‘I want you to feel comfortable in your gear, get used to sitting in your harness by suspending yourself from the bar.’
I lifted my feet off the ground and dangled from the bar.
‘Now I want you to lift our knees up to our chests with feet pointing upwards, this is going to be the landing position.’
I don’t bend as much as I’d like to but I was better than Rose. We were then told to go and wait outside until our names were called. Our support group welcomed us like returning heroes and took lots of photographs. We were relaxed and happy looking like real aviators in our blue overalls, encased in complicated strappings. The grass runway was busy with little planes darting back and forth and as one lot of parachute jumpers returned another lot were ushered to the waiting aircraft and we looked on in wonder and up into the sky as they spiraled down to the ground in graceful balletic turns. I was trying to embrace the beauty of it rather than the fear.
‘Wendy Knee, Rose Stower, Tom Dymond….’ the tannoy called out our names.
This was it. We made our way to the collecting area where we were introduced to our instructors, the person we were going to be strapped to when we made the jump. Straps were tightened, apprehension grew inside me but I still felt okay. We were told to make our way to the aircraft my instructor, Ed, walked alongside telling me what a great experience I was going have. Inside the little aeroplane we had to sit astride a narrow bench Ed was behind me and I had to get as close to him as I could and he hooked us together. The plane rumbled along the grassy runway before finally lifting and in wide circles it took us up to 10,000 feet. Everyone was buoyant with expectation. I held Tom’s hand who was sitting alongside me. The door was opened and all you could see was white cloud. The first pair went and then the next and then the next and then it was our turn.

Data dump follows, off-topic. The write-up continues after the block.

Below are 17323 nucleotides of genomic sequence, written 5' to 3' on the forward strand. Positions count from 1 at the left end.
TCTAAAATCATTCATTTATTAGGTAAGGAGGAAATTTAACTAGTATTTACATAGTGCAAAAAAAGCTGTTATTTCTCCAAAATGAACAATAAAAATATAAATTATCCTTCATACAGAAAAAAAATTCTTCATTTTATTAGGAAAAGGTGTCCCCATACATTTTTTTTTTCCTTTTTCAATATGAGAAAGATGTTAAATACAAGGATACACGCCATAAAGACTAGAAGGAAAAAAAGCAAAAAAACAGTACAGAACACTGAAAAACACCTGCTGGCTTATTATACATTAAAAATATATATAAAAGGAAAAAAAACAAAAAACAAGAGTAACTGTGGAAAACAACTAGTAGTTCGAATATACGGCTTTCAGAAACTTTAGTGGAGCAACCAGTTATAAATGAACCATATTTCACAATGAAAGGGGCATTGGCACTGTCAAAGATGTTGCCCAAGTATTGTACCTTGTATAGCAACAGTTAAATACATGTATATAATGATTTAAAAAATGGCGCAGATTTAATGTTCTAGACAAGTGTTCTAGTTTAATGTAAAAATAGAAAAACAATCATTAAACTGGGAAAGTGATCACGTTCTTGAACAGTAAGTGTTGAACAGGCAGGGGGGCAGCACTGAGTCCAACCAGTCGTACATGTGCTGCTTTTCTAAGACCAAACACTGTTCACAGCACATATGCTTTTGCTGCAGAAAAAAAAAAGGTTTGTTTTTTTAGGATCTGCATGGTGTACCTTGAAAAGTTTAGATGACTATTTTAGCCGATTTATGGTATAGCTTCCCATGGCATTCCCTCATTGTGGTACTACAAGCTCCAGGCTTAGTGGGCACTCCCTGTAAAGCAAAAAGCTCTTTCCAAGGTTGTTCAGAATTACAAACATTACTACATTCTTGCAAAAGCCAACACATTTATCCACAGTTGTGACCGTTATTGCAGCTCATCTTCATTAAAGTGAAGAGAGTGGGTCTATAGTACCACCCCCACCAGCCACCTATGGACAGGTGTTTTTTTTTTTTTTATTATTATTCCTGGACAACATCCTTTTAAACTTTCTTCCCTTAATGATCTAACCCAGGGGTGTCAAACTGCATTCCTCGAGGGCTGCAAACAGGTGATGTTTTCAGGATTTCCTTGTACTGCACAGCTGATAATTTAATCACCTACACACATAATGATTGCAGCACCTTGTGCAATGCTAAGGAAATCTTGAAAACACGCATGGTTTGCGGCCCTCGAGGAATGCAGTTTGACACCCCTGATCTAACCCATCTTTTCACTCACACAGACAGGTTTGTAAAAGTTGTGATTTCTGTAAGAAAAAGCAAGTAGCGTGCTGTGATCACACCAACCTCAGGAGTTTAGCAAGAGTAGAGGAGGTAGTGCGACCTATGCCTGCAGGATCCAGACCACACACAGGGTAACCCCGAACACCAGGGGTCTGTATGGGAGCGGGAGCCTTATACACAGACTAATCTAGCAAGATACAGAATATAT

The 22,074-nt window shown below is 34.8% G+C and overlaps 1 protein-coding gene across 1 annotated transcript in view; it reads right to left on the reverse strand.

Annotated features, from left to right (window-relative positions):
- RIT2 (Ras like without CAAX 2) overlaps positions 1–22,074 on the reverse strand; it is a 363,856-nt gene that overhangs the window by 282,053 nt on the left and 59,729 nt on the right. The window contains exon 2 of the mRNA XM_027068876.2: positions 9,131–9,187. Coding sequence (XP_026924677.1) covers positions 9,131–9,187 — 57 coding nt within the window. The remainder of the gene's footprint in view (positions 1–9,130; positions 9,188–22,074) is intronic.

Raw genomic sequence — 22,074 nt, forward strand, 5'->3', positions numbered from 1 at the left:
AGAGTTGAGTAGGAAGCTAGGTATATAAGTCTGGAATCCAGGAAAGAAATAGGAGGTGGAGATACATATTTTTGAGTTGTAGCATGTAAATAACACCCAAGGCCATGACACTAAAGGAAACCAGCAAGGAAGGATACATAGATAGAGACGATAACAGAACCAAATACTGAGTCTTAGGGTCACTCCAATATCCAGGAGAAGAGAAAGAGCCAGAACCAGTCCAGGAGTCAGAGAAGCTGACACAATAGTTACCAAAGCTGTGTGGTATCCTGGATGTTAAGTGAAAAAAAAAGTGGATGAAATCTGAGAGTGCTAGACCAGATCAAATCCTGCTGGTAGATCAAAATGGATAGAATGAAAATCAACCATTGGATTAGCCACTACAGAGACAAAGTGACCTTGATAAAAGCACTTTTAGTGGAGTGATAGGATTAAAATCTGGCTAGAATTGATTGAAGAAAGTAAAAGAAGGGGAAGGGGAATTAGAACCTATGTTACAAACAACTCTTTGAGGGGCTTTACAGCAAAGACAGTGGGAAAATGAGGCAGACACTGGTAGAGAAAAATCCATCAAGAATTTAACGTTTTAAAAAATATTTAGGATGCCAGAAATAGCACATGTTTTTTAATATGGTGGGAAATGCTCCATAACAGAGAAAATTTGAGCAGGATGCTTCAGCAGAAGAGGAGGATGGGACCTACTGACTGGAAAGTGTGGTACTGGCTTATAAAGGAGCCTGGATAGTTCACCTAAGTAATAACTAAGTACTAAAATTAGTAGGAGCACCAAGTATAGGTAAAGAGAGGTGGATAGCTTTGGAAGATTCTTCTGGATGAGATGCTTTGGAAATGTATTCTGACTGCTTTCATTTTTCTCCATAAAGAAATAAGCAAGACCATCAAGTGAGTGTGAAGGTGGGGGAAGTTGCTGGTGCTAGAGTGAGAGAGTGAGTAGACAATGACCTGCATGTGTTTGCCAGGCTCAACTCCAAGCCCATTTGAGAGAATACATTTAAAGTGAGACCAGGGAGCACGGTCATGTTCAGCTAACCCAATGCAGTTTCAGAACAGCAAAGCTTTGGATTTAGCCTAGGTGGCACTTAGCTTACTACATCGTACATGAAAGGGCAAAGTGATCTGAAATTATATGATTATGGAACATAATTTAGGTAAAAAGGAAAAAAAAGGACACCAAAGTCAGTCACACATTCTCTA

‘Get to the edge of the opening, you don’t have to do anything,’ said Ed.
I didn’t have to do anything except look out on that white foam and then I was falling, free falling through light cloud sick rose in my throat and my head swirled I felt ill as we dropped like a plumb line.